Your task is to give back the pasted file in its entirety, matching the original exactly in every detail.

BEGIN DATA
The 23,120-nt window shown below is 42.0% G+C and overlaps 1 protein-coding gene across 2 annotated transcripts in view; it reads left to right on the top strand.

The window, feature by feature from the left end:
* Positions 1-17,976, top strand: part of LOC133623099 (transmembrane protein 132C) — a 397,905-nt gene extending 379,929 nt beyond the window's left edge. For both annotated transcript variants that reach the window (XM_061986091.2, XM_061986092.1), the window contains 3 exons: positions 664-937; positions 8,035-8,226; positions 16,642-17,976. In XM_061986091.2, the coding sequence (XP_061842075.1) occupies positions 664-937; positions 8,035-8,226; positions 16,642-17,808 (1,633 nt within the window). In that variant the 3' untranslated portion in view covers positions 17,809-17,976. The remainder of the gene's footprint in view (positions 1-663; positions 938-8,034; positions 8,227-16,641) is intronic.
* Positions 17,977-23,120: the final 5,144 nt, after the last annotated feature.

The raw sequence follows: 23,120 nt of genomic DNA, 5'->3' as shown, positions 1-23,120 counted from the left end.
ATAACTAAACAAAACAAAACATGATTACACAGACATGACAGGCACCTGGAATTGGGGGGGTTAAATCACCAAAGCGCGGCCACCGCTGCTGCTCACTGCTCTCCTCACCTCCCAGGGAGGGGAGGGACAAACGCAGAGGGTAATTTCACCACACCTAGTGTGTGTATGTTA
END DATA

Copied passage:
The 23,120-nt window shown below is 42.0% G+C and overlaps 1 protein-coding gene across 2 annotated transcripts in view; it reads left to right on the top strand.

The window, feature by feature from the left end:
* Positions 1-17,976, top strand: part of LOC133623099 (transmembrane protein 132C) — a 397,905-nt gene extending 379,929 nt beyond the window's left edge. For both annotated transcript variants that reach the window (XM_061986091.2, XM_061986092.1), the window contains 3 exons: positions 664-937; positions 8,035-8,226; positions 16,642-17,976. In XM_061986091.2, the coding sequence (XP_061842075.1) occupies positions 664-937; positions 8,035-8,226; positions 16,642-17,808 (1,633 nt within the window). In that variant the 3' untranslated portion in view covers positions 17,809-17,976. The remainder of the gene's footprint in view (positions 1-663; positions 938-8,034; positions 8,227-16,641) is intronic.
* Positions 17,977-23,120: the final 5,144 nt, after the last annotated feature.

The raw sequence follows: 23,120 nt of genomic DNA, 5'->3' as shown, positions 1-23,120 counted from the left end.
ATAACTAAACAAAACAAAACATGATTACACAGACATGACAGGCACCTGGAATTGGGGGGGTTAAATCACCAAAGCGCGGCCACCGCTGCTGCTCACTGCTCTCCTCACCTCCCAGGGAGGGGAGGGACAAACGCAGAGGGTAATTTCACCACACCTAGTGTGTGTATGTTA